Mulvaney Group

"The Nanoscience Laboratory is dedicated to the study of the physics and chemistry of nanoscale systems." - Professor Paul Mulvaney

Research

The Nanoscience Laboratory led by Prof. Paul Mulvaney, aims to understand:

  • quantum size effects in semiconductors
  • the behaviour of surface plasmons in nanostructures
  • the optical and electronic properties of nanoscale materials
  • the nucleation of crystals, and
  • the fundamental mechanical scaling laws that determine nanoscale dynamics.

Applications of these materials include new generation solar cells, tunable LEDs, and novel biolabels for MRI, X-ray and fluorescence based bioimaging. The laboratory contributes to the Bio21 vision by providing experience in single (bio) molecule spectroscopy, time-resolved fluorescence, thin film technology and the development of novel materials for bioimaging and biosensing.

Techniques

Atomic Force Microscopy, confocal microscopy, fluorescence lifetime, single molecule spectroscopy, 4-point probe, solar simulators, ellipsometry, thin film fabrication and colloid and surface science expertise, nanosecond flash photolysis, dark field microscopy.

Group Members

Group Head

Paul Mulvaney

Administration

Alexandra Strich

​Postdoctoral Fellows

​Sean Murphy

James Hutchison

Calum Kinnear

​Jean-Philippe Tetienne

Graduate Students

Sarah Jaber

​Nicholas Kirkwood

Cameron Ritchie

Fabio Lisi

Gautam Jain

​Gangcheng Yuan

Heyou Zhang

Jianing Lu

John Li

Krystal Ha

Paul Ionescu

Pawan Dubey

​Robert Ryan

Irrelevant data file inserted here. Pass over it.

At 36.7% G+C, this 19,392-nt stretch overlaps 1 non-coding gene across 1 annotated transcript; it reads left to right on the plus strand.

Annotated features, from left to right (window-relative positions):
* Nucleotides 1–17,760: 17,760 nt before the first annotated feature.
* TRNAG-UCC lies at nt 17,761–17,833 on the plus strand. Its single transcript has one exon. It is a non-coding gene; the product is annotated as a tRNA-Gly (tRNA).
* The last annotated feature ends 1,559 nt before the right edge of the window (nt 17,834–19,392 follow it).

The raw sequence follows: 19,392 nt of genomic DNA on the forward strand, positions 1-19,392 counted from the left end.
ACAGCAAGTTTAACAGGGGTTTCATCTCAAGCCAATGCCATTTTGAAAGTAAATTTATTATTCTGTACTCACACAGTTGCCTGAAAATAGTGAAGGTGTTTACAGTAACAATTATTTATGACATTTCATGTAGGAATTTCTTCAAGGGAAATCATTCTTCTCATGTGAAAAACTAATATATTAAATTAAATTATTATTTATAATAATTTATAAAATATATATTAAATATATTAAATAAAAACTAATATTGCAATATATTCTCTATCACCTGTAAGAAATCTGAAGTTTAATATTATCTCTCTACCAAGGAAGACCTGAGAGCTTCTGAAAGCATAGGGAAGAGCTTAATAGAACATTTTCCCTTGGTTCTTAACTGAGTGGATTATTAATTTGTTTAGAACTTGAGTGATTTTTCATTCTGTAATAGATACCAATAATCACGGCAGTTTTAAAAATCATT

Sean Collins

Tim Mapperson

Biography

Paul Mulvaney is currently an ARC Laureate Fellow (2011-2015) and Professor of Chemistry in the School of Chemistry and Bio21 Institute at the University of Melbourne. He is the director for the ARC Centre of Excellence for Excition Science.  He serves as Chair of the Australian Academy of Science National Committee for Chemistry. He received his PhD degree at the University of Melbourne in 1989, working on electron transfer kinetics with Professor Franz Grieser.
His current research work, funded through the ARC Laureate Fellowship program, focuses on plasmonics – the optical properties of metal nanocrystals. The goal of this research is to use spectroscopy to follow the basic steps in catalysis, which are essential to understanding processes such as water splitting and artificial photosynthesis. He is also interested in quantum dot spectroscopy, biolabelling, nanocrystal photovoltaics, QD-LEDs, surface and colloid science, atomic force microscopy for sensing and surface forces and general nanophysics.